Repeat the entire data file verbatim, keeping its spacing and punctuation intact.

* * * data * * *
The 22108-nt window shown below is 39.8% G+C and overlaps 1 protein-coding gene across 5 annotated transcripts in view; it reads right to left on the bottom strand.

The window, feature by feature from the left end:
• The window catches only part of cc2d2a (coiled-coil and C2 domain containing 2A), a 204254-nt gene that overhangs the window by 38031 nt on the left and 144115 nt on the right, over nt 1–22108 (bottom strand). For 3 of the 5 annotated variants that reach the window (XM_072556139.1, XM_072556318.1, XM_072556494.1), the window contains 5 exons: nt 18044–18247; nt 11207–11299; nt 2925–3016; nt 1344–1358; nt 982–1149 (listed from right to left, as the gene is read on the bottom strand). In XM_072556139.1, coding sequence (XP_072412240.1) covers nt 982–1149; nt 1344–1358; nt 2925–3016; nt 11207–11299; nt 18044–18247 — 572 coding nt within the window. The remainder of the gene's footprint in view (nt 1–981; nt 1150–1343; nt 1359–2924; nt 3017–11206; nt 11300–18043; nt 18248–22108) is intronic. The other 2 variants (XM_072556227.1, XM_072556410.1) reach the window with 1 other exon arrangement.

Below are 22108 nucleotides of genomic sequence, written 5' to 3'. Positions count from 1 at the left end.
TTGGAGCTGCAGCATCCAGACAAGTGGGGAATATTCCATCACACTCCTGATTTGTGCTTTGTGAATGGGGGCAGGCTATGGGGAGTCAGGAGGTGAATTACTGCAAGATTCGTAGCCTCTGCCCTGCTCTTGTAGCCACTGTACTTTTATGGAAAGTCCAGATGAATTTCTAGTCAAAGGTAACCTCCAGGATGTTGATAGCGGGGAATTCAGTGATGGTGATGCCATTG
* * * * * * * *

The 22108-nt window shown below is 39.8% G+C and overlaps 1 protein-coding gene across 5 annotated transcripts in view; it reads right to left on the bottom strand.

The window, feature by feature from the left end:
• The window catches only part of cc2d2a (coiled-coil and C2 domain containing 2A), a 204254-nt gene that overhangs the window by 38031 nt on the left and 144115 nt on the right, over nt 1–22108 (bottom strand). For 3 of the 5 annotated variants that reach the window (XM_072556139.1, XM_072556318.1, XM_072556494.1), the window contains 5 exons: nt 18044–18247; nt 11207–11299; nt 2925–3016; nt 1344–1358; nt 982–1149 (listed from right to left, as the gene is read on the bottom strand). In XM_072556139.1, coding sequence (XP_072412240.1) covers nt 982–1149; nt 1344–1358; nt 2925–3016; nt 11207–11299; nt 18044–18247 — 572 coding nt within the window. The remainder of the gene's footprint in view (nt 1–981; nt 1150–1343; nt 1359–2924; nt 3017–11206; nt 11300–18043; nt 18248–22108) is intronic. The other 2 variants (XM_072556227.1, XM_072556410.1) reach the window with 1 other exon arrangement.

Below are 22108 nucleotides of genomic sequence, written 5' to 3'. Positions count from 1 at the left end.
TTGGAGCTGCAGCATCCAGACAAGTGGGGAATATTCCATCACACTCCTGATTTGTGCTTTGTGAATGGGGGCAGGCTATGGGGAGTCAGGAGGTGAATTACTGCAAGATTCGTAGCCTCTGCCCTGCTCTTGTAGCCACTGTACTTTTATGGAAAGTCCAGATGAATTTCTAGTCAAAGGTAACCTCCAGGATGTTGATAGCGGGGAATTCAGTGATGGTGATGCCATTG